Okutan: Yet Another War to be Won

2018 was a challenging year for the freedom of the press.

by Ezgi Okutan | 1/10/19 2:15am

In an age of digital reality, I find it vitally important to reevaluate, if not mourn, the many wrongdoings endured the previous year while celebrating the start of a new year. Without doubt, the murder of Jamal Khashoggi would be at the top of many journalists’ lists. On Oct. 2 last year, Khashoggi, an acclaimed Saudi journalist and an opposition to the Saudi government, was allegedly ordered to be assassinated by the Saudi Crown Prince Mohammed bin Salman, as suggested by an audio recording. The news shocked the entire international community, especially given that the cold-blooded murder took place inside a consulate, symbolic of how tenuous and flimsy the idea of freedom of the press still is. 

Now, some would respond by underscoring that Saudi Arabia is an absolute monarchy, and thus the Khashoggi murder could not be a generalization for the rest of the world. Some would respond, as alluring as it sounds, that freedom of speech violations are not as widespread as it seems in the Western world, at least not in democracies.

However, many instances indicate that democracies are not free from freedom of speech violations and aggression toward journalists. Let’s go back to 2018 and examine U.S. journalism recent history: the Committee to Protect Journalists reports that at least three journalists were arrested in 2018, and 34 in 2017. Last June, five journalists were murdered in a shooting at Capital Gazette in Maryland after their coverage of a criminal case. Meanwhile, President Donald Trump, in a meeting with Canadian Prime Minister Justin Trudeau, proclaims that it’s “frankly disgusting the way the press is able to write whatever they want to write.” 

Another freedom of speech violation last year was the White House’s suspension of CNN reporter Jim Acosta’s press pass after Acosta had a confrontational exchange with Trump. Even though federal judge Timothy J. Kelly overruled the White House’s decision and Acosta returned to the press briefings, Trump announced that the White House would tighten its rules for correspondents.

In brief, even the United States, the ostensible stronghold of freedom and democracy, is not free of speech violations and violence toward journalists. Unfortunately, the same trend persists all around the world, including other democracies. CPJ again reports that 251 journalists were jailed worldwide and that “Turkey, China, and Egypt were responsible for more than half of those jailed around the world for the third year in a row” — all three nations being republics and democracies.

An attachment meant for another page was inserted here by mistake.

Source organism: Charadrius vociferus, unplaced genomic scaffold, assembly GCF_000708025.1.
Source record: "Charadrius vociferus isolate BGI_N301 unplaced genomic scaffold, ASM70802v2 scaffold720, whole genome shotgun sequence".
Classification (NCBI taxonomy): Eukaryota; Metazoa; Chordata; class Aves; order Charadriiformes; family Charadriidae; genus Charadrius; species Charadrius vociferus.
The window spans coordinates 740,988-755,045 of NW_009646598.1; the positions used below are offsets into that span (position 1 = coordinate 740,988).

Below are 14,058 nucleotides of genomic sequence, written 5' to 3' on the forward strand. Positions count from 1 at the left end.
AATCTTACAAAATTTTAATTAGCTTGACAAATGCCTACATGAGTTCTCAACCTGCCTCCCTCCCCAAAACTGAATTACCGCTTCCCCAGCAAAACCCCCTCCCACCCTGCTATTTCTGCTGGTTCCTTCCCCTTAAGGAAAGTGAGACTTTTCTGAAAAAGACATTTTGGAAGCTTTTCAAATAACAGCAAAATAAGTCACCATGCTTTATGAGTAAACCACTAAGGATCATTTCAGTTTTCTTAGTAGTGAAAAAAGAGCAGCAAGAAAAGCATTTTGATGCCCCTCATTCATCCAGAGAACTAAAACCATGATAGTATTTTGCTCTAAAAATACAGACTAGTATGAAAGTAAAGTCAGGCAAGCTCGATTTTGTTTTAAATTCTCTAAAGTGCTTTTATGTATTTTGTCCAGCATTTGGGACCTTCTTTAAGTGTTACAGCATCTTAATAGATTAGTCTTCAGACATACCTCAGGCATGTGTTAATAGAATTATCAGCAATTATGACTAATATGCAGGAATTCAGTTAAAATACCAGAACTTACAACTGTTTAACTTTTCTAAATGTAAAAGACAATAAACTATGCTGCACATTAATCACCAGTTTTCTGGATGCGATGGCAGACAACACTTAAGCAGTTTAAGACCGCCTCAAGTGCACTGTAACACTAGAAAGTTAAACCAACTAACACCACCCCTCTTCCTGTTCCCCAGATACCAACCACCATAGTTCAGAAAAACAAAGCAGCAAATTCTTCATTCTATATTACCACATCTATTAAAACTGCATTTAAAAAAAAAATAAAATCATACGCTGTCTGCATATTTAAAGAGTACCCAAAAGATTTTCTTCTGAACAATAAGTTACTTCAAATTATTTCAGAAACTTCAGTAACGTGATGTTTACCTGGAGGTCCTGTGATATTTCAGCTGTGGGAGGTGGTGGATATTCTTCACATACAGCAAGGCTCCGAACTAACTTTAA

In the 21st century, although it seems as though the world is becoming more inclusive and liberal, it appears that, under the mask of democracy, both governments and the public are equally intolerant toward opinions different from their own. So, if the freedom of the press is jeopardized by both highly structured forces like the government and more haphazard forces like individuals, then what is the solution? Is there one?

  Looking at the issue from a theoretical lens, the best way to ensure the freedom of speech is to rule out any and all censorship unless the piece explicitly encourages crime and jeopardizes the safety of citizens. Nowadays, freedom of speech is jeopardized for the most part because various groups become offended. However, if there isn’t a direct threat to those groups, the possibility of angering others must not get in the way of the propagation of journalists’ pieces and expressions of personal ideas. In this way, every group will have the right to respond to each other and both ends of the spectrum will find an outlet to share their values and beliefs. 

True liberalism does not only stand for the ideas that are already welcomed, but also for the right of unwelcomed ideas to be shared. This is exemplified by the University of Chicago’s decision to remove safe spaces. In a letter to the class of 2021, the university’s dean of students John Ellison stated: “Our commitment to academic freedom means that we do not cancel invited speakers because their topics might prove controversial, and we do not condone the creation of intellectual ‘safe spaces’ where individuals can retreat from ideas and perspectives at odds with their own.” I endorse this choice because it stands for the actual freedom of speech, rather than just a pleasant replica of it. Opinions can hurt, but that’s a price that must be paid for the freedom of intellectual discourse. 

From a national perspective, though, it’s intrinsically hard to change how governments respond to press outlets as the idea of national sovereignty comes into the picture. So change seems to have to come with a bottom-up flow. Therefore, as we conclude 2018, let’s keep pondering on how to challenge the injustices the press will face in 2019.